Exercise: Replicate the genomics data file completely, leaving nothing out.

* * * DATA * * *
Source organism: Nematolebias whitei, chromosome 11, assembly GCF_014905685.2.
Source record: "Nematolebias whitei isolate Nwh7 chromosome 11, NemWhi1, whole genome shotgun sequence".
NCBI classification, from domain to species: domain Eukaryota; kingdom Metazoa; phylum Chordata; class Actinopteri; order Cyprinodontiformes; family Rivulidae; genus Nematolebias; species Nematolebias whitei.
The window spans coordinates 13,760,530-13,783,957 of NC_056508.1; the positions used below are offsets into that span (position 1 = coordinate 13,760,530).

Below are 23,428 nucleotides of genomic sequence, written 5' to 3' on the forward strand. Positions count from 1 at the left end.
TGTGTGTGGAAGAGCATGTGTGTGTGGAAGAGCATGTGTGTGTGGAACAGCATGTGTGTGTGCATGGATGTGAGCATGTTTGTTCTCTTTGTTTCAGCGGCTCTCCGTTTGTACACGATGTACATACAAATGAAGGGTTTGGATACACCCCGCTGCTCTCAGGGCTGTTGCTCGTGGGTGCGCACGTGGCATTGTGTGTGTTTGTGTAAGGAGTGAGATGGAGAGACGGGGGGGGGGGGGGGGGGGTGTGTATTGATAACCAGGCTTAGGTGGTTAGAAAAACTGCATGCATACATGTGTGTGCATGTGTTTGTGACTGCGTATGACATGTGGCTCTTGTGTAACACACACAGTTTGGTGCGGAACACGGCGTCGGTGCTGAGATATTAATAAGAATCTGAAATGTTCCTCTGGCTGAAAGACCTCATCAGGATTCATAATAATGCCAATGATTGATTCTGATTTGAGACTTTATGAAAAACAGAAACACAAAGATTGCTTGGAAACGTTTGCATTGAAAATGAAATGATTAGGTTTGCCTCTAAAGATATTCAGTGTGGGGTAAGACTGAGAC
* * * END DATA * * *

Source organism: Nematolebias whitei, chromosome 11, assembly GCF_014905685.2.
Source record: "Nematolebias whitei isolate Nwh7 chromosome 11, NemWhi1, whole genome shotgun sequence".
NCBI classification, from domain to species: domain Eukaryota; kingdom Metazoa; phylum Chordata; class Actinopteri; order Cyprinodontiformes; family Rivulidae; genus Nematolebias; species Nematolebias whitei.
The window spans coordinates 13,760,530-13,783,957 of NC_056508.1; the positions used below are offsets into that span (position 1 = coordinate 13,760,530).

Below are 23,428 nucleotides of genomic sequence, written 5' to 3' on the forward strand. Positions count from 1 at the left end.
TGTGTGTGGAAGAGCATGTGTGTGTGGAAGAGCATGTGTGTGTGGAACAGCATGTGTGTGTGCATGGATGTGAGCATGTTTGTTCTCTTTGTTTCAGCGGCTCTCCGTTTGTACACGATGTACATACAAATGAAGGGTTTGGATACACCCCGCTGCTCTCAGGGCTGTTGCTCGTGGGTGCGCACGTGGCATTGTGTGTGTTTGTGTAAGGAGTGAGATGGAGAGACGGGGGGGGGGGGGGGGGGGTGTGTATTGATAACCAGGCTTAGGTGGTTAGAAAAACTGCATGCATACATGTGTGTGCATGTGTTTGTGACTGCGTATGACATGTGGCTCTTGTGTAACACACACAGTTTGGTGCGGAACACGGCGTCGGTGCTGAGATATTAATAAGAATCTGAAATGTTCCTCTGGCTGAAAGACCTCATCAGGATTCATAATAATGCCAATGATTGATTCTGATTTGAGACTTTATGAAAAACAGAAACACAAAGATTGCTTGGAAACGTTTGCATTGAAAATGAAATGATTAGGTTTGCCTCTAAAGATATTCAGTGTGGGGTAAGACTGAGAC